Andris Biedrins Speaks Out
Andris Biedrins would love to forget about his ’09-10 season as it was mired in injuries and embarrassment. Biedrins never could quite get his season going as he was stuck in neutral for one reason or another. Injuries plagued him and caused him to lose his effectiveness on the court; not to mention his horrendous showing from the free throw line which reached an all-time low this season. Add on Don Nelson playing head games and messing with Biedrins all season; it all added up to a season from hell for the Latvian bigman.
So it comes as no surprise that Biedrins had a lot of interesting things to say in a lengthy sit-down interview conducted back in his native Latvia. Biedrins spoke about Don Nelson, his career plans, possible trades and more. With the help of our Latvian correspondent, Felikss Neimanis we’ve transcribed the interview and here are some of the highlights. The interview can be seen here.
On outsourcing his off-season training and rehab
“It was me and my agent’s decision, we decided to go our own way. It’s a risk, but, at the same time, after the first injury early in the year, the Warriors said that it’s nothing special. When I had to do surgery, my agent and I, we were a bit disappointed, we thought that, maybe, surgery was the right course of action from the start. The franchise naturally tried everything to keep me in, because if I had surgery early on then I might have missed the entire season. We felt like the team made me play to quick after the first injury; so we decided to go our own way on this – our doctors and experts.”
On NBA culture
“The NBA is basically the second most popular sport in America after football. It’s just the mentality there. I can tell you right now, about our team, most of my teammates are egoists. But what can you do? It’s important to have good veterans as the rookies and young guys will take after them. Right now, I would say i don’t have a good relationship rather a neutral or friendly one with everyone on the team. I don’t have any problems with any player and I don’t think anyone has a problem with me. Of course, we aren’t real big buddies, but our relationship is on a professional level and we can work successfully.”
On how long he intends to play for
“Well, it is what it is…it is what it is…The first few years when you are young you can run like a horse but now the injuries pile up. One year you sprain one ankle, the next year you sprain the other one and they don’t go away, they keep getting weaker and weaker. Then you sprain your back, then you have muscle surgery and they all aren’t going away. You will never get a new ankle and they start to ache; you start to feel the old injuries. So, if you play 6-8 years, you will have so many injuries, that I guess I won’t be playing a long time. Something like playing till I’m 30 years old but I won’t aim a lot further than that. I don’t want to damage my health further. The things I’ve seen in America from players that come to games in their fifteenth career year is not something I want because they look pretty bad. It’s like Keith Smarth says to us “you start to really feel these injuries when you’re 40 years old or something, all these injuries, that you have gotten, when you were 20-25.” So I would never want to put myself in a position where I have to walk with the aide of a cane when I get older.”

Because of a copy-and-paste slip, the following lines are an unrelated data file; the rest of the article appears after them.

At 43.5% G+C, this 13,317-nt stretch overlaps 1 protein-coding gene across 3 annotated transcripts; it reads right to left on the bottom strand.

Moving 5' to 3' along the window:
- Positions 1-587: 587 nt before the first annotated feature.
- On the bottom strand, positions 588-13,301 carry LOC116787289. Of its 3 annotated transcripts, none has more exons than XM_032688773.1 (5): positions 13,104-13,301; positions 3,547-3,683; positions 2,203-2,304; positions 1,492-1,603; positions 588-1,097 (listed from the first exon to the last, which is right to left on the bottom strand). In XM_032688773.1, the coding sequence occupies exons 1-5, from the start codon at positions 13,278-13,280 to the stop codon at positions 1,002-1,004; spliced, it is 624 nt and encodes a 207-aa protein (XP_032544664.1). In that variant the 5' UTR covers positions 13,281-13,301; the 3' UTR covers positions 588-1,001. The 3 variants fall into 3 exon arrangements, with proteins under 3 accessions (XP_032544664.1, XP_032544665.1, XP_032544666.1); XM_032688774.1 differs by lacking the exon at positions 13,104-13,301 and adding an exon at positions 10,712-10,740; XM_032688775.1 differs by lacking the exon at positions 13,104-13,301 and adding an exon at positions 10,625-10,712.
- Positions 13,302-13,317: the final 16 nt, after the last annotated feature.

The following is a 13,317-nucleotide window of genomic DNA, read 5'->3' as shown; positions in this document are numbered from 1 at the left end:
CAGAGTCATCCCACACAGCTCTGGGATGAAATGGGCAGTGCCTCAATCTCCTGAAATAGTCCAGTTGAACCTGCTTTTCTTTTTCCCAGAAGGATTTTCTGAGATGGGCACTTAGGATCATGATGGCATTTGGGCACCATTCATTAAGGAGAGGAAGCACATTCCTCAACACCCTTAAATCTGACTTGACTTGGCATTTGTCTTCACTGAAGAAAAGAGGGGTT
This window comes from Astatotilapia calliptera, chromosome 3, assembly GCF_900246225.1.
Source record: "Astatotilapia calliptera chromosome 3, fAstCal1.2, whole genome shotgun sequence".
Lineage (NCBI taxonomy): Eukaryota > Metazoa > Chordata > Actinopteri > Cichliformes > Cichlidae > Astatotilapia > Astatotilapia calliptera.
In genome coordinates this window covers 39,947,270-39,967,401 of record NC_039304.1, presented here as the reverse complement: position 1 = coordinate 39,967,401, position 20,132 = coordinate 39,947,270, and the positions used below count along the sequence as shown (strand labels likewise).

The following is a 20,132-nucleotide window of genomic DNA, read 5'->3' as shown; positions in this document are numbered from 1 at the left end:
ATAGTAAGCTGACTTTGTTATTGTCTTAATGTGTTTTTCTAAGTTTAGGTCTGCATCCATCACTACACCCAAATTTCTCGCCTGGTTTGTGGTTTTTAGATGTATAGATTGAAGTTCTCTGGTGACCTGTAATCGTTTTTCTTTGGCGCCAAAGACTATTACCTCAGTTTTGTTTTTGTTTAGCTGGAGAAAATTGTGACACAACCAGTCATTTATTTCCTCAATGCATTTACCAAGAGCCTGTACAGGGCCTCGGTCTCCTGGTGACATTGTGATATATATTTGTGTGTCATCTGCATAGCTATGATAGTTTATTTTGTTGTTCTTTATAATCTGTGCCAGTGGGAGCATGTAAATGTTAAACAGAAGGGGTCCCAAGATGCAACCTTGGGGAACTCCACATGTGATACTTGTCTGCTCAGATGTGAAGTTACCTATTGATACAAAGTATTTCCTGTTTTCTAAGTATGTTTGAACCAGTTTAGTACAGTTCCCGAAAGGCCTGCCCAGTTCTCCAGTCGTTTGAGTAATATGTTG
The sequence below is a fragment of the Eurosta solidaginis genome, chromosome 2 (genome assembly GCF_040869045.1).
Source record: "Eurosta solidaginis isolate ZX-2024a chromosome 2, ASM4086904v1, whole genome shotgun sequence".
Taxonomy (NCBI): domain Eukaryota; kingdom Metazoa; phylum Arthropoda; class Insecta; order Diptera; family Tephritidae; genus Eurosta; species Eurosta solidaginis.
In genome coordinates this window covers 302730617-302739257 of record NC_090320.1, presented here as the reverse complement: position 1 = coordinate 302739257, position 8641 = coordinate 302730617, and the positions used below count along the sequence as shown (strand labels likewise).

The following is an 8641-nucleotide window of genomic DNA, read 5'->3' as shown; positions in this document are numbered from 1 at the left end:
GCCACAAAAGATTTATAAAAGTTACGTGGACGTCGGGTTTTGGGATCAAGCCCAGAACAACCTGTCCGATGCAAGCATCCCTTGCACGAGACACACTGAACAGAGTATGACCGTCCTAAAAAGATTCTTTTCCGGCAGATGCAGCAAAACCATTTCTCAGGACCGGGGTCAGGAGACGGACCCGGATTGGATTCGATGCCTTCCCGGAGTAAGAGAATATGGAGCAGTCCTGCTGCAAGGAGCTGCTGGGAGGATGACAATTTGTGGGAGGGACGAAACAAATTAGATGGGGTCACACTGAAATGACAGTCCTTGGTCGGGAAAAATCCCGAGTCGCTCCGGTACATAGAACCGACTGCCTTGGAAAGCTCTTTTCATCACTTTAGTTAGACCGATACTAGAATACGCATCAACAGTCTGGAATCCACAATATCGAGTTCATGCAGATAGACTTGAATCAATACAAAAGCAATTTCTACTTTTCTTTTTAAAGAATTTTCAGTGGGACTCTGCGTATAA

On seeing the NBA as a business
“Yes, you play basketball but it’s your job. You do it for a living. You can walk away when you have achieved everything you longed for since you were a child. To insure the life for you, your kids and grandchildren. I just think, that you play these, I don’t know, ten years and you have achieved things and have earned enough that your next generations can live good, I don’t want to damage my health further, I will have achieved everything, that I had hoped for.”
On Nellie commenting about his free-throw shooting
“When he said I should practice underhanded; I felt very disrespected. At one point I spoke to a Psychiatrist who reminded me of some things, but it’s not so bad that they send you and try to brainwash you. It’s mostly about believing in yourself, because, before this season it was more or less OK. You start thinking about so many things at the free throw line that you forget everything and anything about the actual free throw motion and what you’ve practiced.”
On finishing out his career with the Warriors
“It’s very rare, that a player stays with one team. It’s very rare and every player travels during his career. It’s part of the business. It doesn’t really matter how good or bad you have played during the season. They actually wanted to trade me after the last season. Not this one, but the last, which was the best of my career, but it didn’t go through. So, I guess, if they trade me, there could be some nice changes involved, maybe I’ll be on a better team, with better teamwork. When the rumors came out last year about me going to Phoenix, I would’ve loved to play with Steve Nash. Also, the Phoenix team, the city, it was all fun to think about. With a point guard like that, the game is different.”
“I do consider myself lucky. I consider myself lucky, because of the contract I have received. I feel I have had a successful career so far and individually I have reached a lot of goals that I have worked for my whole life. If we talk about the team, I’m lucky as well. If another team drafted me, maybe I would have never gotten a chance to prove myself and to show my abilities. You never know, maybe another team would have traded me, maybe I would have been out of the league in three years. Our team had faith in me, I didn’t play for two years, they kept me and I will be forever grateful for it to them.”